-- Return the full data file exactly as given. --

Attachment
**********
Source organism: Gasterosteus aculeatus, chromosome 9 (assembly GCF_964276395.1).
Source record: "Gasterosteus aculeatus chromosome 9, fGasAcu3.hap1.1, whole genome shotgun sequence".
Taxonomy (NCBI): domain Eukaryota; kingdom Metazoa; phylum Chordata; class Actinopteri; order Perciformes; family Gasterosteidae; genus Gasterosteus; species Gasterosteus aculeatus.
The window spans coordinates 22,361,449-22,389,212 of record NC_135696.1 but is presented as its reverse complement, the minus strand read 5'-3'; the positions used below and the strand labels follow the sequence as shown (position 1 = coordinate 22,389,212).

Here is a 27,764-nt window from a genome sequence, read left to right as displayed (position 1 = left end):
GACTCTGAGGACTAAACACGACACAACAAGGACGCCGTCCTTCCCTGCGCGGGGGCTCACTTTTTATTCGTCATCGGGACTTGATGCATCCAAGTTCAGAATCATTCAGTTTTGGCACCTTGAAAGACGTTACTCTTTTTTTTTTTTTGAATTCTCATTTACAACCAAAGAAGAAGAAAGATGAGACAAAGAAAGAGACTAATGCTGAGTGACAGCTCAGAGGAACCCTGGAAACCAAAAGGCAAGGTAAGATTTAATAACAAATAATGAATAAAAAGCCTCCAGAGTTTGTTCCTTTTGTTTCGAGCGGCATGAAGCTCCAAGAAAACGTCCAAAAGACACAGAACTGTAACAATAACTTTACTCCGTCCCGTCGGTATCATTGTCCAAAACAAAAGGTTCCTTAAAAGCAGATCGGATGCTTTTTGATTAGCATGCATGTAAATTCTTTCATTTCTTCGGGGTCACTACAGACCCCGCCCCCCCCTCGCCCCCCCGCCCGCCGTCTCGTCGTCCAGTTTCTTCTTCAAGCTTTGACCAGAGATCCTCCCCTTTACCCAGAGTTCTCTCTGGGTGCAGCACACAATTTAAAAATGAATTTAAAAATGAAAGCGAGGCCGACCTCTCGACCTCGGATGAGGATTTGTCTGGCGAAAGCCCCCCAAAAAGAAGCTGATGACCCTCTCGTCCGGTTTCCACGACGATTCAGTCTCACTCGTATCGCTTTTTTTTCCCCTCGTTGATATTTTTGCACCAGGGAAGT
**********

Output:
Source organism: Gasterosteus aculeatus, chromosome 9 (assembly GCF_964276395.1).
Source record: "Gasterosteus aculeatus chromosome 9, fGasAcu3.hap1.1, whole genome shotgun sequence".
Taxonomy (NCBI): domain Eukaryota; kingdom Metazoa; phylum Chordata; class Actinopteri; order Perciformes; family Gasterosteidae; genus Gasterosteus; species Gasterosteus aculeatus.
The window spans coordinates 22,361,449-22,389,212 of record NC_135696.1 but is presented as its reverse complement, the minus strand read 5'-3'; the positions used below and the strand labels follow the sequence as shown (position 1 = coordinate 22,389,212).

Here is a 27,764-nt window from a genome sequence, read left to right as displayed (position 1 = left end):
GACTCTGAGGACTAAACACGACACAACAAGGACGCCGTCCTTCCCTGCGCGGGGGCTCACTTTTTATTCGTCATCGGGACTTGATGCATCCAAGTTCAGAATCATTCAGTTTTGGCACCTTGAAAGACGTTACTCTTTTTTTTTTTTTGAATTCTCATTTACAACCAAAGAAGAAGAAAGATGAGACAAAGAAAGAGACTAATGCTGAGTGACAGCTCAGAGGAACCCTGGAAACCAAAAGGCAAGGTAAGATTTAATAACAAATAATGAATAAAAAGCCTCCAGAGTTTGTTCCTTTTGTTTCGAGCGGCATGAAGCTCCAAGAAAACGTCCAAAAGACACAGAACTGTAACAATAACTTTACTCCGTCCCGTCGGTATCATTGTCCAAAACAAAAGGTTCCTTAAAAGCAGATCGGATGCTTTTTGATTAGCATGCATGTAAATTCTTTCATTTCTTCGGGGTCACTACAGACCCCGCCCCCCCCTCGCCCCCCCGCCCGCCGTCTCGTCGTCCAGTTTCTTCTTCAAGCTTTGACCAGAGATCCTCCCCTTTACCCAGAGTTCTCTCTGGGTGCAGCACACAATTTAAAAATGAATTTAAAAATGAAAGCGAGGCCGACCTCTCGACCTCGGATGAGGATTTGTCTGGCGAAAGCCCCCCAAAAAGAAGCTGATGACCCTCTCGTCCGGTTTCCACGACGATTCAGTCTCACTCGTATCGCTTTTTTTTCCCCTCGTTGATATTTTTGCACCAGGGAAGT